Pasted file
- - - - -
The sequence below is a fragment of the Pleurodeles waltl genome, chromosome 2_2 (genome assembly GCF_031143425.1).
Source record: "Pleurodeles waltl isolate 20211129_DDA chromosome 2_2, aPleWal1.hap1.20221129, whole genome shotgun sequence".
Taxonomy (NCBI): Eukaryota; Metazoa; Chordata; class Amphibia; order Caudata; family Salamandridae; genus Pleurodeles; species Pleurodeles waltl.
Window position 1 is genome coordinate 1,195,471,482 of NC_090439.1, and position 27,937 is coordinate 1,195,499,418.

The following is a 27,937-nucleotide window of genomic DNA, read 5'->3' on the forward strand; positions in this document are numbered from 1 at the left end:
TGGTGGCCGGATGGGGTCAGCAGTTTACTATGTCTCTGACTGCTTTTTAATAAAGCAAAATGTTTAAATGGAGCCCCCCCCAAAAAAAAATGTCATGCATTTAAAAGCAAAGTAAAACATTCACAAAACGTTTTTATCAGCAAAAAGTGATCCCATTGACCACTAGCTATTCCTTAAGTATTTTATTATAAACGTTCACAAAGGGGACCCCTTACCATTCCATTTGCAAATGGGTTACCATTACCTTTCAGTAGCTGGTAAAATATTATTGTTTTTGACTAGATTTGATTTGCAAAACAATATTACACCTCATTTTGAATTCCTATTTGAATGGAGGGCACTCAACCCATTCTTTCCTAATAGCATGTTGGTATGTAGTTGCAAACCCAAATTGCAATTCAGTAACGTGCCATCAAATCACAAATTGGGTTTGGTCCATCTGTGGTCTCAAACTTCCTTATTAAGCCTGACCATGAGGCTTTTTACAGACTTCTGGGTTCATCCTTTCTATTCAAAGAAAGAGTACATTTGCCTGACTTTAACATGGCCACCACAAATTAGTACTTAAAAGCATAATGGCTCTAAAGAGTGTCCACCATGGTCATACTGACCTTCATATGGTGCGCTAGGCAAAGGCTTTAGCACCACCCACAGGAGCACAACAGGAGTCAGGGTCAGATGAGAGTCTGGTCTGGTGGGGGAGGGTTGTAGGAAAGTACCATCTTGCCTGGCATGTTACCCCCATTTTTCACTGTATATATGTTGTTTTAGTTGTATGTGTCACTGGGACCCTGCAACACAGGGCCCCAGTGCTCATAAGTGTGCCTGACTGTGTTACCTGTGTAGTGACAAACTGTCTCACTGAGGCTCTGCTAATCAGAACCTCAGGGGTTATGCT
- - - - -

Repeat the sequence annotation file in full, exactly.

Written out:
The sequence below is a fragment of the Pleurodeles waltl genome, chromosome 2_2 (genome assembly GCF_031143425.1).
Source record: "Pleurodeles waltl isolate 20211129_DDA chromosome 2_2, aPleWal1.hap1.20221129, whole genome shotgun sequence".
Taxonomy (NCBI): Eukaryota; Metazoa; Chordata; class Amphibia; order Caudata; family Salamandridae; genus Pleurodeles; species Pleurodeles waltl.
Window position 1 is genome coordinate 1,195,471,482 of NC_090439.1, and position 27,937 is coordinate 1,195,499,418.

The following is a 27,937-nucleotide window of genomic DNA, read 5'->3' on the forward strand; positions in this document are numbered from 1 at the left end:
TGGTGGCCGGATGGGGTCAGCAGTTTACTATGTCTCTGACTGCTTTTTAATAAAGCAAAATGTTTAAATGGAGCCCCCCCCAAAAAAAAATGTCATGCATTTAAAAGCAAAGTAAAACATTCACAAAACGTTTTTATCAGCAAAAAGTGATCCCATTGACCACTAGCTATTCCTTAAGTATTTTATTATAAACGTTCACAAAGGGGACCCCTTACCATTCCATTTGCAAATGGGTTACCATTACCTTTCAGTAGCTGGTAAAATATTATTGTTTTTGACTAGATTTGATTTGCAAAACAATATTACACCTCATTTTGAATTCCTATTTGAATGGAGGGCACTCAACCCATTCTTTCCTAATAGCATGTTGGTATGTAGTTGCAAACCCAAATTGCAATTCAGTAACGTGCCATCAAATCACAAATTGGGTTTGGTCCATCTGTGGTCTCAAACTTCCTTATTAAGCCTGACCATGAGGCTTTTTACAGACTTCTGGGTTCATCCTTTCTATTCAAAGAAAGAGTACATTTGCCTGACTTTAACATGGCCACCACAAATTAGTACTTAAAAGCATAATGGCTCTAAAGAGTGTCCACCATGGTCATACTGACCTTCATATGGTGCGCTAGGCAAAGGCTTTAGCACCACCCACAGGAGCACAACAGGAGTCAGGGTCAGATGAGAGTCTGGTCTGGTGGGGGAGGGTTGTAGGAAAGTACCATCTTGCCTGGCATGTTACCCCCATTTTTCACTGTATATATGTTGTTTTAGTTGTATGTGTCACTGGGACCCTGCAACACAGGGCCCCAGTGCTCATAAGTGTGCCTGACTGTGTTACCTGTGTAGTGACAAACTGTCTCACTGAGGCTCTGCTAATCAGAACCTCAGGGGTTATGCT